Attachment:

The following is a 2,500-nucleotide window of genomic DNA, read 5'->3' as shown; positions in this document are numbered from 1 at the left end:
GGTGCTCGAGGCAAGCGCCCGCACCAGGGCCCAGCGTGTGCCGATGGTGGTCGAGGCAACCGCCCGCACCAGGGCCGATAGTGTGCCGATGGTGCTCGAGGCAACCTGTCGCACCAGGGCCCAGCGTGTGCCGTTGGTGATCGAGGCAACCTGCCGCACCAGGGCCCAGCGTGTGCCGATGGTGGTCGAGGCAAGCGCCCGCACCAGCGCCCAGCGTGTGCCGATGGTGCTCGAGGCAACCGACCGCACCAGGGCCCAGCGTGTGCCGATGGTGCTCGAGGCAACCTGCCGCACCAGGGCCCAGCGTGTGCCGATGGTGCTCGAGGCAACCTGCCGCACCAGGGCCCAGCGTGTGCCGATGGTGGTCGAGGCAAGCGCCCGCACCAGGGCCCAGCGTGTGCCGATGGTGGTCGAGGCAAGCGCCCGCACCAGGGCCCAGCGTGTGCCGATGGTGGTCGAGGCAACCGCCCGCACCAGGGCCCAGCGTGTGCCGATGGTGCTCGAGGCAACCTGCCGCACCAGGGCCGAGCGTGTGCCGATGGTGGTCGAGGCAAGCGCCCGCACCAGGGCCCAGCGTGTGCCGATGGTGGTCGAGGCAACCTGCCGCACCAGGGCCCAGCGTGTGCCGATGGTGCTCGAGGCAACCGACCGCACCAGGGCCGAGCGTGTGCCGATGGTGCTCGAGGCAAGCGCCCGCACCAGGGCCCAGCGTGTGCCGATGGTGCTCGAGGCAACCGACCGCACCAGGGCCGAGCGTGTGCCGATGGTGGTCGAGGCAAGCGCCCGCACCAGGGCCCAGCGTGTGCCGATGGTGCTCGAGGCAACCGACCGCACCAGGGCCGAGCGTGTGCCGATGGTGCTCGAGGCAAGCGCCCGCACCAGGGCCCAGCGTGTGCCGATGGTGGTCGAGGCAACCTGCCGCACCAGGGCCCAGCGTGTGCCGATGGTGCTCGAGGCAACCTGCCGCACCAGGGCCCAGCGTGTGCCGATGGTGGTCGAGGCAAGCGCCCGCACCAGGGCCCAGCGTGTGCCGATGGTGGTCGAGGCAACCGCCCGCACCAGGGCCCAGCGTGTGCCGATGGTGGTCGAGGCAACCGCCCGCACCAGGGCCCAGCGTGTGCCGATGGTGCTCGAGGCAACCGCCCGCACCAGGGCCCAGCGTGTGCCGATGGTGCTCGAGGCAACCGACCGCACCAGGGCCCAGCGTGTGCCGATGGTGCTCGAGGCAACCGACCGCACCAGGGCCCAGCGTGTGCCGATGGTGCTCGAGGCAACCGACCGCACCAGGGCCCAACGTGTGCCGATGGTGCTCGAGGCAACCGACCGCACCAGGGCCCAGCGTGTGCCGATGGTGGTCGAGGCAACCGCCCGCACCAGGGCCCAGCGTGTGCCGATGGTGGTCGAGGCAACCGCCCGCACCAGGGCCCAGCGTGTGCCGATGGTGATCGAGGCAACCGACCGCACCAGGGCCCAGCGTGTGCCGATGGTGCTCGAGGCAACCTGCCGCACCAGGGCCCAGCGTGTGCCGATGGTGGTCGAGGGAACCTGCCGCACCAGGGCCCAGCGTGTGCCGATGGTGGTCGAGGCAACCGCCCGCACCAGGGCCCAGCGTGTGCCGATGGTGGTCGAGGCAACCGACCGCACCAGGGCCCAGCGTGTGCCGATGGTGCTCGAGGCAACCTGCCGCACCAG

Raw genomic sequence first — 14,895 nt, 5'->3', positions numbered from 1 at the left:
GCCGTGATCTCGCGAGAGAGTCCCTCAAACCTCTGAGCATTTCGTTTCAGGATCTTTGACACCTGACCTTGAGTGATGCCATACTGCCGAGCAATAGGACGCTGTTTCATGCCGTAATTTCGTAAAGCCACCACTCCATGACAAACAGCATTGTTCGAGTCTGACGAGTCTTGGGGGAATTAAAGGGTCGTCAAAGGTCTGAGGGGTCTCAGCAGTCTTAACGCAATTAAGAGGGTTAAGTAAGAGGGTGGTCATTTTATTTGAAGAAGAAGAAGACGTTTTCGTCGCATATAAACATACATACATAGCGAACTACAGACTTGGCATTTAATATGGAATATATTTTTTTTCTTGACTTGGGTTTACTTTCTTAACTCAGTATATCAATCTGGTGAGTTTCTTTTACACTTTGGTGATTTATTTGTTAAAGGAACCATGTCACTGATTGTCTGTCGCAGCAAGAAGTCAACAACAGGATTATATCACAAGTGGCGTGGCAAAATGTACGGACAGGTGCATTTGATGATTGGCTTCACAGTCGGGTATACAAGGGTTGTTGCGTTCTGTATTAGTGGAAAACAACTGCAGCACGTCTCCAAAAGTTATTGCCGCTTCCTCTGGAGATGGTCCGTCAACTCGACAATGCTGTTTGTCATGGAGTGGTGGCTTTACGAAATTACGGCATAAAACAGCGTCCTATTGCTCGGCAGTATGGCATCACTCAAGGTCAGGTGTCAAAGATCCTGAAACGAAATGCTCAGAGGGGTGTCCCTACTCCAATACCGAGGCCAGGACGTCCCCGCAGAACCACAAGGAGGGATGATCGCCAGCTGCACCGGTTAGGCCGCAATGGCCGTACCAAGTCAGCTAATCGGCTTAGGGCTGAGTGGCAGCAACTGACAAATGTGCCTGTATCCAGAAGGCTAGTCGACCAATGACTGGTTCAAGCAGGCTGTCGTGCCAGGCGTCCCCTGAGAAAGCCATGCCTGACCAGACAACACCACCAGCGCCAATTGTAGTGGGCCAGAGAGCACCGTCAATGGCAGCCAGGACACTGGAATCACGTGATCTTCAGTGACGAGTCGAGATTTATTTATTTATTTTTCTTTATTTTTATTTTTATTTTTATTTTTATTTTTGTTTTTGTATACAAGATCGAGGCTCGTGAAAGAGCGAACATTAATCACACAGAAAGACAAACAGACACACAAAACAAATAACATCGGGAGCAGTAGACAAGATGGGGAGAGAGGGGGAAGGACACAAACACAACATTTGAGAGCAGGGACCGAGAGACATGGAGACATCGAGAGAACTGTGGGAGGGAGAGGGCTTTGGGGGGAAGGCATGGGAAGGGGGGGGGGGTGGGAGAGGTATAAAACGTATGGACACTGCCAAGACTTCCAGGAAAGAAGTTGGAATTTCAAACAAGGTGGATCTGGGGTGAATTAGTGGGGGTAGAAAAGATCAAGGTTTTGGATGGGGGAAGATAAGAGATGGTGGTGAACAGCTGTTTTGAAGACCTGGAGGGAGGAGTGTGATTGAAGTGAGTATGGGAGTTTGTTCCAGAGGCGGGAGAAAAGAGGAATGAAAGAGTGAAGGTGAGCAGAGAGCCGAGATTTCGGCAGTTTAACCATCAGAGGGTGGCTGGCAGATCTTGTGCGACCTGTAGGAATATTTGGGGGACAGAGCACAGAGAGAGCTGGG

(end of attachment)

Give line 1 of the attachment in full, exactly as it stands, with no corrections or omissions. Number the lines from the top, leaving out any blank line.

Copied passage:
The following is a 2,500-nucleotide window of genomic DNA, read 5'->3' as shown; positions in this document are numbered from 1 at the left end: